Tag Archives: Smithsonian

Museum of the American Indian (Washington, D.C.)


National Museum of the American Indian, Washington, D.C. 2/17/09

National Museum of the American Indian, National Mall, Washington, D.C. * http://www.nmai.si.edu/
The Smithsonian’s National Museum of the American Indian is a museum dedicated to the life, languages, literature, history, and arts of the native peoples of the Western Hemisphere. It was established in 1989 through an Act of Congress. Operating under the auspices of the Smithsonian Institution, it has three facilities: the National Museum of the American Indian on the National Mall in Washington, D.C., which opened on September 21, 2004 on Fourth Street and Independence Avenue Southwest; the George Gustav Heye Center, a permanent museum in New York City; and the Cultural Resources Center, a research and collections facility in Suitland, Maryland. The museum’s architect and project designer is the Canadian Douglas Cardinal of the Blackfoot. Disagreements during construction led to Cardinal’s being removed from the project, but the building retains his original design intent. His continued input enabled its completion. The National Museum of the American Indian is home to the collection of the former Museum of the American Indian, Heye Foundation. The collection includes more than 800,000 objects, as well as a photographic archive of 125,000 images. Synopsis from: http://en.wikipedia.org/wiki/National_Museum_of_the_American_Indian.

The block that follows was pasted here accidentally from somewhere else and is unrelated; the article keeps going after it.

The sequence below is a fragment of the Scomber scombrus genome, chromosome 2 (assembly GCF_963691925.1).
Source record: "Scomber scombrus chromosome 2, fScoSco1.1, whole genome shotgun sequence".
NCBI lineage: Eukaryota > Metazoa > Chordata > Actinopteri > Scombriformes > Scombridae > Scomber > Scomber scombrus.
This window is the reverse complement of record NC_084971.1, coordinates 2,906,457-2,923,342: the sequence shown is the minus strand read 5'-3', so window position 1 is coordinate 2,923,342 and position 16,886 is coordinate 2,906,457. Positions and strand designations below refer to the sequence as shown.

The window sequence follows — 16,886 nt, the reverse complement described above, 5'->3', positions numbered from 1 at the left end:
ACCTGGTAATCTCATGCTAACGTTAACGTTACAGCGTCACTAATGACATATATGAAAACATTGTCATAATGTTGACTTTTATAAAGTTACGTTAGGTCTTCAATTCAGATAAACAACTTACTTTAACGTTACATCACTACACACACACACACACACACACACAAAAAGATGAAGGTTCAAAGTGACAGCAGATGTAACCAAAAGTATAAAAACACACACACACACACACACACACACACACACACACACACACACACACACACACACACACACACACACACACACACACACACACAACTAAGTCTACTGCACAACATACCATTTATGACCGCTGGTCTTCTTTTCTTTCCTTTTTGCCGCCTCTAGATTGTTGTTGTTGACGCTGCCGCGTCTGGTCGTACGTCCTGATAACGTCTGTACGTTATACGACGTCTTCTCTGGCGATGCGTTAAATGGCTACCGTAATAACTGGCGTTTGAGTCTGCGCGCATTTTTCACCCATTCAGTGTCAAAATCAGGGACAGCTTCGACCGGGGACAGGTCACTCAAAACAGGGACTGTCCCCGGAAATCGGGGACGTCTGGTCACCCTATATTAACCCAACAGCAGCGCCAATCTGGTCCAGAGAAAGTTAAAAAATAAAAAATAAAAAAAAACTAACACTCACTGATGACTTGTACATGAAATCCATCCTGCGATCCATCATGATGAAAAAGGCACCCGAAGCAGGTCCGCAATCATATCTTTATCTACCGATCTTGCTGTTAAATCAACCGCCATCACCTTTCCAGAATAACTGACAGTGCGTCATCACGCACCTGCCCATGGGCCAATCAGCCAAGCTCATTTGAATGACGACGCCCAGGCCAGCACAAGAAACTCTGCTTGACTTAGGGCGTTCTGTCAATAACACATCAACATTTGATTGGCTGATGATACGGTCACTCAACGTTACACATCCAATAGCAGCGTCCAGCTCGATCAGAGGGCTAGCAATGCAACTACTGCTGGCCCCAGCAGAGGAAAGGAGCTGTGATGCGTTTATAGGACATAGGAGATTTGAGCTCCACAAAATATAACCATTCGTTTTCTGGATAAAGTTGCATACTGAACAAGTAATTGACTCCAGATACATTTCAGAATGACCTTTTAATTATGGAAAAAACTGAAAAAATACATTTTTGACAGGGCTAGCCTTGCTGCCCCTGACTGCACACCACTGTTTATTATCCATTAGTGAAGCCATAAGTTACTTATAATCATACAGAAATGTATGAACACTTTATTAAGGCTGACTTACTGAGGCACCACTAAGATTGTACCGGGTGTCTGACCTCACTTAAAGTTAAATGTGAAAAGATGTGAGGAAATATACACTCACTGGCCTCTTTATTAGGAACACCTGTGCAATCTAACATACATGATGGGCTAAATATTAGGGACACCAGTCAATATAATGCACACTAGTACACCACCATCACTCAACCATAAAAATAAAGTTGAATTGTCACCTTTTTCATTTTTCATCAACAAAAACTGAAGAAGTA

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United States Botanical Gardens (D.C.)